The federal government has a few other, smaller sources of revenue. It imposes an excise tax    —that is, a tax on a particular good—on gasoline, tobacco, and alcohol. As a share of GDP, the amount collected by these taxes has stayed nearly constant over time, from about 2% of GDP in the 1960s to roughly 3% by 2014, according to the nonpartisan Congressional Budget Office. The government also imposes an estate and gift tax    on people who pass large amounts of assets to the next generation—either after death or during life in the form of gifts. These estate and gift taxes collected about 0.2% of GDP in the first decade of the 2000s. By a quirk of legislation, the estate and gift tax was repealed in 2010, but reinstated in 2011. Other federal taxes, which are also relatively small in magnitude, include tariffs collected on imported goods and charges for inspections of goods entering the country.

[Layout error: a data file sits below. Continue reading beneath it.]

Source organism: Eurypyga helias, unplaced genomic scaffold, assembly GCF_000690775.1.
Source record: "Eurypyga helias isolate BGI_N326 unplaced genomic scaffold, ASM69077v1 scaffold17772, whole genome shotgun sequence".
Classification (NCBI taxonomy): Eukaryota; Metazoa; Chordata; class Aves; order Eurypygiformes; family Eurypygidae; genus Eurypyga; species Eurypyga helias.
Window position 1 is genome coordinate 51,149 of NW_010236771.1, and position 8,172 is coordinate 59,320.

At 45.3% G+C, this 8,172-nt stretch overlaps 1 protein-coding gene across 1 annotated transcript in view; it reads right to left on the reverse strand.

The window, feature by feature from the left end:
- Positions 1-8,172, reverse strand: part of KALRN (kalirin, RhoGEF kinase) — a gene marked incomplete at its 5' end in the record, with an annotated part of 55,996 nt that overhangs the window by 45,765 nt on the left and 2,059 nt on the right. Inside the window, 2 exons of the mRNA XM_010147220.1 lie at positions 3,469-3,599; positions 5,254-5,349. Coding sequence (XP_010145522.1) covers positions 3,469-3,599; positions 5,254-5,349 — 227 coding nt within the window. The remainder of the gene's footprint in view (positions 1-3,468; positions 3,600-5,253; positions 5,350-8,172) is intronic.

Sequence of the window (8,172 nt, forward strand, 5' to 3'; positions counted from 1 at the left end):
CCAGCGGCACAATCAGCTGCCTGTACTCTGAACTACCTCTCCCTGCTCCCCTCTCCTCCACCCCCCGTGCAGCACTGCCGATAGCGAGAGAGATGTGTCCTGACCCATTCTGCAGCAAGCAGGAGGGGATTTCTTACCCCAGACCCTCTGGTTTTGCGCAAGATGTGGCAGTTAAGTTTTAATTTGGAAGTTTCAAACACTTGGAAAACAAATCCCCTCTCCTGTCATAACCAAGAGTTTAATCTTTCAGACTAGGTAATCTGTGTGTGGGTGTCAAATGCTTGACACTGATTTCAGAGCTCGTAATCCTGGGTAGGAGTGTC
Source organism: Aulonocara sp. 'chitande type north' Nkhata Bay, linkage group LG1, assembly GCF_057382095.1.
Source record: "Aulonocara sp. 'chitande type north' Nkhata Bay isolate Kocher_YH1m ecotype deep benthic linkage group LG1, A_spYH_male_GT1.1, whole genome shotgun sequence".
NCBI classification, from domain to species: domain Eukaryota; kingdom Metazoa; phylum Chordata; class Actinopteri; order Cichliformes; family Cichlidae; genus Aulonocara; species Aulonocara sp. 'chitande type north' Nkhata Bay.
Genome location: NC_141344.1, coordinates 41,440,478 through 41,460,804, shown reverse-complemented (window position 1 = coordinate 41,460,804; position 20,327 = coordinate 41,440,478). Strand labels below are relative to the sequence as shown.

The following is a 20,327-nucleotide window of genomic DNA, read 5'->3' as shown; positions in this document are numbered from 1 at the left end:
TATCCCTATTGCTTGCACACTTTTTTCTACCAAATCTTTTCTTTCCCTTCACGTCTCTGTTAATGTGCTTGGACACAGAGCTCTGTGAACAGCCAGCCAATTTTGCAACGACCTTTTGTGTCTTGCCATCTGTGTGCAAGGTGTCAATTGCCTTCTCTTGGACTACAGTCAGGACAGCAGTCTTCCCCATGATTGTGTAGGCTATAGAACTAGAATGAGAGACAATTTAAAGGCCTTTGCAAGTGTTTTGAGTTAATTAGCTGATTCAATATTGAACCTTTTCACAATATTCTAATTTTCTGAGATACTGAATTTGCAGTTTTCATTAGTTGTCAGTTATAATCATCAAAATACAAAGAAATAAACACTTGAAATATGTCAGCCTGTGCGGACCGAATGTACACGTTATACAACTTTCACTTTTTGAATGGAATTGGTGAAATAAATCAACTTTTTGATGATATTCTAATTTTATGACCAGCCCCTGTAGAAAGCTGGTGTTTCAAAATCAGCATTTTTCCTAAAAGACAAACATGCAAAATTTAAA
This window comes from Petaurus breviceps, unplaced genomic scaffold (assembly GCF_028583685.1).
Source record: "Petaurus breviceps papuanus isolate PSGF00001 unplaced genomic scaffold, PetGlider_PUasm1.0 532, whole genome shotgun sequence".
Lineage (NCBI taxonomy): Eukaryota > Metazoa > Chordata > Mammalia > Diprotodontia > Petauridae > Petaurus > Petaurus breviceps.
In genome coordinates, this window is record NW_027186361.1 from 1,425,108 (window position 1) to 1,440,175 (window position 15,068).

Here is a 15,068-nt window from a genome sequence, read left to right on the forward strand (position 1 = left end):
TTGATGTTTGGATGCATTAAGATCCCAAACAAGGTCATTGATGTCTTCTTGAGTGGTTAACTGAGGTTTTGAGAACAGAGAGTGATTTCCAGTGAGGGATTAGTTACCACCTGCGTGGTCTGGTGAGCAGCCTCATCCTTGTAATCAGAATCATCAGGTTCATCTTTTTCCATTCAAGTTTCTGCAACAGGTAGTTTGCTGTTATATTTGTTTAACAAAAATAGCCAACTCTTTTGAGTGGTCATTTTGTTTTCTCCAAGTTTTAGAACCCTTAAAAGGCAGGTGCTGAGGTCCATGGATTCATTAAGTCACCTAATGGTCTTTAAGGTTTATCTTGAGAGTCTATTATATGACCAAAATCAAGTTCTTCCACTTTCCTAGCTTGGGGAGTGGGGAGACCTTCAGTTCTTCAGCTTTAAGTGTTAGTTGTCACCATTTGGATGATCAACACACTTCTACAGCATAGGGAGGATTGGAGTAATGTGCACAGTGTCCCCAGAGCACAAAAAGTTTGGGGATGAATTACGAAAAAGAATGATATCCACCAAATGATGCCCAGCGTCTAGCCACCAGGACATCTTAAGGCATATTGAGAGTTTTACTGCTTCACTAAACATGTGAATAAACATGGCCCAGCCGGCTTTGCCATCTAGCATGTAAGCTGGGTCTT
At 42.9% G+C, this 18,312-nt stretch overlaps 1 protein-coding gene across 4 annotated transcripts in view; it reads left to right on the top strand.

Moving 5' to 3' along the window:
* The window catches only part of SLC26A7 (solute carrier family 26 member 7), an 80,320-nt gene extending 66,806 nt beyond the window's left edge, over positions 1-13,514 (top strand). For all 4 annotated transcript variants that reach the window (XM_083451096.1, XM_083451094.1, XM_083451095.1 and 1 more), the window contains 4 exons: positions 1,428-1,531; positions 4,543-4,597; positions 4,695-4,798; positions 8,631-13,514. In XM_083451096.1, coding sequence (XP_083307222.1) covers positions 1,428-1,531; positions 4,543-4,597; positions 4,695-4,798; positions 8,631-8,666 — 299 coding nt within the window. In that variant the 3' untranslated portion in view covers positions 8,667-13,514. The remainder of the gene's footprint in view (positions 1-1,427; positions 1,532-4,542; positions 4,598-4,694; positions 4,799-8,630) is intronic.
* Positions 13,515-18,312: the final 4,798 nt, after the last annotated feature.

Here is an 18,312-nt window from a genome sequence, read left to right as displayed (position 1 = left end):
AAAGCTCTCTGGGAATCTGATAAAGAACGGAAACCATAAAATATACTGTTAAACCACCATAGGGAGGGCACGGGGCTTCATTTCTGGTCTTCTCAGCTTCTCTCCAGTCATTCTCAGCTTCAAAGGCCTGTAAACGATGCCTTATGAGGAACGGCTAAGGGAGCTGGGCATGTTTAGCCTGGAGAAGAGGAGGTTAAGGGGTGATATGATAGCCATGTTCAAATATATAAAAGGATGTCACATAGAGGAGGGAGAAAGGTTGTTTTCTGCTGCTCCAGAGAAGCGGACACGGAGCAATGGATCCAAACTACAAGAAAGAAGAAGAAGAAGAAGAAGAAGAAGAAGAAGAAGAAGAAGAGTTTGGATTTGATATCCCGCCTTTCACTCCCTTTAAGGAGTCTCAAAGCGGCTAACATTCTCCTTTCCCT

State and local taxes

At the state and local level, taxes have been rising as a share of GDP over the last few decades to match the gradual rise in spending, as [link] illustrates. The main revenue sources for state and local governments are sales taxes, property taxes, and revenue passed along from the federal government, but many state and local governments also levy personal and corporate income taxes, as well as impose a wide variety of fees and charges. The specific sources of tax revenue vary widely across state and local governments. Some states rely more on property taxes, some on sales taxes, some on income taxes, and some more on revenues from the federal government.

State and local tax revenue as a share of gdp, 1960–2014

The graph shows that total state and local revenue (as a percentage of GDP) was less than 8% in 1960. It has decreased a bit since 2013.